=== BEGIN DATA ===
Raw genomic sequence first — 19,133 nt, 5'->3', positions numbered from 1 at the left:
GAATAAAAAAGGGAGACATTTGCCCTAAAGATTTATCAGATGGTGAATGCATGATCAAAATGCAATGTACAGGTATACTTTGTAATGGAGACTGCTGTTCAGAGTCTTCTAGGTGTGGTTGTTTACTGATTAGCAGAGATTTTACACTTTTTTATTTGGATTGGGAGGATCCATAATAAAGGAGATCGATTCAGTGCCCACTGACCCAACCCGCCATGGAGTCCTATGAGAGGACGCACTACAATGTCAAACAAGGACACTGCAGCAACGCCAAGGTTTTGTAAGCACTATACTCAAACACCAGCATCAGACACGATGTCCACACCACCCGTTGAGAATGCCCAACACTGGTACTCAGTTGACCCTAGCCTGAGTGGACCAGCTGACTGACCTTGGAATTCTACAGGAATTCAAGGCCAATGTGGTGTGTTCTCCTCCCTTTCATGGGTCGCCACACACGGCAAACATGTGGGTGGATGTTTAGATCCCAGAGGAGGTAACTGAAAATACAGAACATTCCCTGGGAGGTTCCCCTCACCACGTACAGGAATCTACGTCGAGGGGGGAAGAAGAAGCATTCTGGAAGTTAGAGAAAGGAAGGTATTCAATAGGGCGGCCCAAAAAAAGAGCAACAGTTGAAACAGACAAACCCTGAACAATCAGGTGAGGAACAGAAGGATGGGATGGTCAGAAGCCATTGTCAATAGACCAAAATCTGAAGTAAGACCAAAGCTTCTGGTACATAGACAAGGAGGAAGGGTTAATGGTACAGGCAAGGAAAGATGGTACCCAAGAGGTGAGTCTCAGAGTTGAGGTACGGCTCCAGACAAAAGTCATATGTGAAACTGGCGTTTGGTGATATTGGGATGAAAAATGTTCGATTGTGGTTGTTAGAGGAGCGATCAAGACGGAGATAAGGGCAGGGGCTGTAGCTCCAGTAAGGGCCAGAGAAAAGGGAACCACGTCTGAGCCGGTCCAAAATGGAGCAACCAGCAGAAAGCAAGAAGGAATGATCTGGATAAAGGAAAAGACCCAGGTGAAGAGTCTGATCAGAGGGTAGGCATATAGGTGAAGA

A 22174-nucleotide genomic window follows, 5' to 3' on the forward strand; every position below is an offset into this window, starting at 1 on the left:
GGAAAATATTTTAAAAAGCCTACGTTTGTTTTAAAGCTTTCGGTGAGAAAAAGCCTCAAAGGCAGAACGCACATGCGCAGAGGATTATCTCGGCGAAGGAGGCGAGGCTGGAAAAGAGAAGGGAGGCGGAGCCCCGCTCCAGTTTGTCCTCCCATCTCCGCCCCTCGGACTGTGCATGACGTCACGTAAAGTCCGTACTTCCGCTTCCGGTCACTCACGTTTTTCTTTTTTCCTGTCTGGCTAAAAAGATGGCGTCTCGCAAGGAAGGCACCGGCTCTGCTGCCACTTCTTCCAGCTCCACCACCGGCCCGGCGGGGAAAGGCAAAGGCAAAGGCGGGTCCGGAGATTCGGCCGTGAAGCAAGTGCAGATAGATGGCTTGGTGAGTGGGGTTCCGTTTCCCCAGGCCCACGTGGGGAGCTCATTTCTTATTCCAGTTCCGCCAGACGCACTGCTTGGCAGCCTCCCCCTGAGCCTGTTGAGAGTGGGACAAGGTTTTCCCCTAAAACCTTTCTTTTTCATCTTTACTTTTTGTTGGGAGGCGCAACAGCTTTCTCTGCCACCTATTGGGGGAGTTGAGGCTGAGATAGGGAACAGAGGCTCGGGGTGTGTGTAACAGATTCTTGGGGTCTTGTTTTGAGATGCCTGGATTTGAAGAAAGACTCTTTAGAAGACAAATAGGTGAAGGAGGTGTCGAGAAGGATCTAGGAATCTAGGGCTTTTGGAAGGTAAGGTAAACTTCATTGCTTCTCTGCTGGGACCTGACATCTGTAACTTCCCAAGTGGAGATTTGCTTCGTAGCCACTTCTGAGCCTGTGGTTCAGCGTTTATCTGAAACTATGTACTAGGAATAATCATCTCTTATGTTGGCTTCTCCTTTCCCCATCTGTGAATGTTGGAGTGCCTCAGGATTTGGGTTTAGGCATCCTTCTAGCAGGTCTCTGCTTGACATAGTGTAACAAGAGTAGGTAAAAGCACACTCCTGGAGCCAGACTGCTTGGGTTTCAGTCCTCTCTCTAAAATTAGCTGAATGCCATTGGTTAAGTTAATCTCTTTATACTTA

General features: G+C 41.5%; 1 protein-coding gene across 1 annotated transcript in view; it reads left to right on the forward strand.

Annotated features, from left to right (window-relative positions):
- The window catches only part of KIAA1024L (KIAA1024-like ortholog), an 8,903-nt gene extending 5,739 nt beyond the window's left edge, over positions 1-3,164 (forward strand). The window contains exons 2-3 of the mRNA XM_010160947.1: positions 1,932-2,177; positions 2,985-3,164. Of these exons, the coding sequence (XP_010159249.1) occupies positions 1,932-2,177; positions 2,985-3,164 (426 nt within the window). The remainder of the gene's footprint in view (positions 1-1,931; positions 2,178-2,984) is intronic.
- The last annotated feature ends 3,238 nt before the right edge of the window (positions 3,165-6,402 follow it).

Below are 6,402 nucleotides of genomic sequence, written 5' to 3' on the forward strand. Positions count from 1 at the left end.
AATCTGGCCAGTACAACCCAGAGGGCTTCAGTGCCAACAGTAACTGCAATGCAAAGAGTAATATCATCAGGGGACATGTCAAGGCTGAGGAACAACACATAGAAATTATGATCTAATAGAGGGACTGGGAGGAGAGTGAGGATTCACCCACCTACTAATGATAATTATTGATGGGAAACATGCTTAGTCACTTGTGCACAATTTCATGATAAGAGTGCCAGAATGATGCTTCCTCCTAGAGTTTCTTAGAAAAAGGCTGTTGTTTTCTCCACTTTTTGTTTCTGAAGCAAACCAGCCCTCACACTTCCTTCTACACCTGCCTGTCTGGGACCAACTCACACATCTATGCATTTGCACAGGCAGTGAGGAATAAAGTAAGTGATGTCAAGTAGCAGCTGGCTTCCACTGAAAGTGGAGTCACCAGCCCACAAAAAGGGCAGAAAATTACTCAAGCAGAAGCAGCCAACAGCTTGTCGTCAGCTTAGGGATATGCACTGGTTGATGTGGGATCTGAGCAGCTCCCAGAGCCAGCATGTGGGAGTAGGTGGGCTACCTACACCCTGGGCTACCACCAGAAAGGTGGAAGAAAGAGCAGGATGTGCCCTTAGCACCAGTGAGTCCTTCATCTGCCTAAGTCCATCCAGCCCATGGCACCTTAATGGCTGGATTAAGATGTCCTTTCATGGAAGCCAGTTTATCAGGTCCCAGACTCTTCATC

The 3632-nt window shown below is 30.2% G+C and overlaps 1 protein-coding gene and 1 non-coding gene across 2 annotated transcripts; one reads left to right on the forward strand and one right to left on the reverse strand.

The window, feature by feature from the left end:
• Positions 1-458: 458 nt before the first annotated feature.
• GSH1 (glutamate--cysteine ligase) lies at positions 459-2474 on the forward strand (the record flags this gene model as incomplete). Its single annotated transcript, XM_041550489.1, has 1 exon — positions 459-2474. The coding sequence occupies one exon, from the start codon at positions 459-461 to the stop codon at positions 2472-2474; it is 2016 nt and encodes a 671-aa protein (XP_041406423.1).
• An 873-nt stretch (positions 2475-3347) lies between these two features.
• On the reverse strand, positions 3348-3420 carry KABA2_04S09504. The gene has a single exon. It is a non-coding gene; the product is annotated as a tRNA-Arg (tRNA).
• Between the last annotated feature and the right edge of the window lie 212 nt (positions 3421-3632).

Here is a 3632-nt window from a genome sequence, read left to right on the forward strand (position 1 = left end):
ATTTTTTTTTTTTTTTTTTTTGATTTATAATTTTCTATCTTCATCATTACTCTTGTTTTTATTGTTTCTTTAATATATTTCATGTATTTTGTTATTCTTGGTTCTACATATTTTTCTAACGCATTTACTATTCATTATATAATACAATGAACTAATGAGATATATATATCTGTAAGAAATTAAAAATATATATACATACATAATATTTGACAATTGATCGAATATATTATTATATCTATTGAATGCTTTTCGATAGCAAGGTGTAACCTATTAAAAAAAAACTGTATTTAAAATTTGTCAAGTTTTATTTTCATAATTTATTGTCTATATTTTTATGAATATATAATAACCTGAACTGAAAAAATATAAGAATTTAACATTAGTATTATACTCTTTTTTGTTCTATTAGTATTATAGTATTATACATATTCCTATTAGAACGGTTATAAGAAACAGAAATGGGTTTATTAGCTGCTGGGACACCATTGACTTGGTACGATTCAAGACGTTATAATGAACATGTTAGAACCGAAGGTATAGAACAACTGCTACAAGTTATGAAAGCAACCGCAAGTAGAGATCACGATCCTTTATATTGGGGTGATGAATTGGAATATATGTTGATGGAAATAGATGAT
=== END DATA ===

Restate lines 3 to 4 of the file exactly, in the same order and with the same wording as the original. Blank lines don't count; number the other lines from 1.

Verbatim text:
A 22174-nucleotide genomic window follows, 5' to 3' on the forward strand; every position below is an offset into this window, starting at 1 on the left:
GGAAAATATTTTAAAAAGCCTACGTTTGTTTTAAAGCTTTCGGTGAGAAAAAGCCTCAAAGGCAGAACGCACATGCGCAGAGGATTATCTCGGCGAAGGAGGCGAGGCTGGAAAAGAGAAGGGAGGCGGAGCCCCGCTCCAGTTTGTCCTCCCATCTCCGCCCCTCGGACTGTGCATGACGTCACGTAAAGTCCGTACTTCCGCTTCCGGTCACTCACGTTTTTCTTTTTTCCTGTCTGGCTAAAAAGATGGCGTCTCGCAAGGAAGGCACCGGCTCTGCTGCCACTTCTTCCAGCTCCACCACCGGCCCGGCGGGGAAAGGCAAAGGCAAAGGCGGGTCCGGAGATTCGGCCGTGAAGCAAGTGCAGATAGATGGCTTGGTGAGTGGGGTTCCGTTTCCCCAGGCCCACGTGGGGAGCTCATTTCTTATTCCAGTTCCGCCAGACGCACTGCTTGGCAGCCTCCCCCTGAGCCTGTTGAGAGTGGGACAAGGTTTTCCCCTAAAACCTTTCTTTTTCATCTTTACTTTTTGTTGGGAGGCGCAACAGCTTTCTCTGCCACCTATTGGGGGAGTTGAGGCTGAGATAGGGAACAGAGGCTCGGGGTGTGTGTAACAGATTCTTGGGGTCTTGTTTTGAGATGCCTGGATTTGAAGAAAGACTCTTTAGAAGACAAATAGGTGAAGGAGGTGTCGAGAAGGATCTAGGAATCTAGGGCTTTTGGAAGGTAAGGTAAACTTCATTGCTTCTCTGCTGGGACCTGACATCTGTAACTTCCCAAGTGGAGATTTGCTTCGTAGCCACTTCTGAGCCTGTGGTTCAGCGTTTATCTGAAACTATGTACTAGGAATAATCATCTCTTATGTTGGCTTCTCCTTTCCCCATCTGTGAATGTTGGAGTGCCTCAGGATTTGGGTTTAGGCATCCTTCTAGCAGGTCTCTGCTTGACATAGTGTAACAAGAGTAGGTAAAAGCACACTCCTGGAGCCAGACTGCTTGGGTTTCAGTCCTCTCTCTAAAATTAGCTGAATGCCATTGGTTAAGTTAATCTCTTTATACTTA